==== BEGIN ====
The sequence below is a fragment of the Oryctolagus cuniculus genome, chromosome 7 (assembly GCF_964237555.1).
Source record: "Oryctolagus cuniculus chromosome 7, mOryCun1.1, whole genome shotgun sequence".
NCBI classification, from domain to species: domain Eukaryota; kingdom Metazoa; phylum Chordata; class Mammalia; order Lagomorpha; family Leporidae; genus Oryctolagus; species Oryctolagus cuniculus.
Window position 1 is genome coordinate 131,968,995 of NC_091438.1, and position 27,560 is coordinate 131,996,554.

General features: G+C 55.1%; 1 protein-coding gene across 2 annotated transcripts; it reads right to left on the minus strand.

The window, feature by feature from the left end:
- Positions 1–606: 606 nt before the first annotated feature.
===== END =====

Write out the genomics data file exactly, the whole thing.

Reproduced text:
The sequence below is a fragment of the Oryctolagus cuniculus genome, chromosome 7 (assembly GCF_964237555.1).
Source record: "Oryctolagus cuniculus chromosome 7, mOryCun1.1, whole genome shotgun sequence".
NCBI classification, from domain to species: domain Eukaryota; kingdom Metazoa; phylum Chordata; class Mammalia; order Lagomorpha; family Leporidae; genus Oryctolagus; species Oryctolagus cuniculus.
Window position 1 is genome coordinate 131,968,995 of NC_091438.1, and position 27,560 is coordinate 131,996,554.

General features: G+C 55.1%; 1 protein-coding gene across 2 annotated transcripts; it reads right to left on the minus strand.

The window, feature by feature from the left end:
- Positions 1–606: 606 nt before the first annotated feature.